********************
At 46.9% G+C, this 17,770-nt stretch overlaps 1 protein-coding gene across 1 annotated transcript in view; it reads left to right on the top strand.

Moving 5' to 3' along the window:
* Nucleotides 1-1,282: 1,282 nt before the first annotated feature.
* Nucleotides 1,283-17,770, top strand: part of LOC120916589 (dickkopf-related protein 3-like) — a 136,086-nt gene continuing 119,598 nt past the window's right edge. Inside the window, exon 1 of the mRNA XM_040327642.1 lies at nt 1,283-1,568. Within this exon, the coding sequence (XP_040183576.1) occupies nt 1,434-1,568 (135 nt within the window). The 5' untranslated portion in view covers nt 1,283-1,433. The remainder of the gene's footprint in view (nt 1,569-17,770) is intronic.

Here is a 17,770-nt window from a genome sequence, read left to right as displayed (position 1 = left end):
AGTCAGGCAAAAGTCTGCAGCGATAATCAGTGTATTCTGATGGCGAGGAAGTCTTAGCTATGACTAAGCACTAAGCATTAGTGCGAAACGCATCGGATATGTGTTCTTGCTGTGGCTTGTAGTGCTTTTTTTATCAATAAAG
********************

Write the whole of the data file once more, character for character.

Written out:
At 46.9% G+C, this 17,770-nt stretch overlaps 1 protein-coding gene across 1 annotated transcript in view; it reads left to right on the top strand.

Moving 5' to 3' along the window:
* Nucleotides 1-1,282: 1,282 nt before the first annotated feature.
* Nucleotides 1,283-17,770, top strand: part of LOC120916589 (dickkopf-related protein 3-like) — a 136,086-nt gene continuing 119,598 nt past the window's right edge. Inside the window, exon 1 of the mRNA XM_040327642.1 lies at nt 1,283-1,568. Within this exon, the coding sequence (XP_040183576.1) occupies nt 1,434-1,568 (135 nt within the window). The 5' untranslated portion in view covers nt 1,283-1,433. The remainder of the gene's footprint in view (nt 1,569-17,770) is intronic.

Here is a 17,770-nt window from a genome sequence, read left to right as displayed (position 1 = left end):
AGTCAGGCAAAAGTCTGCAGCGATAATCAGTGTATTCTGATGGCGAGGAAGTCTTAGCTATGACTAAGCACTAAGCATTAGTGCGAAACGCATCGGATATGTGTTCTTGCTGTGGCTTGTAGTGCTTTTTTTATCAATAAAG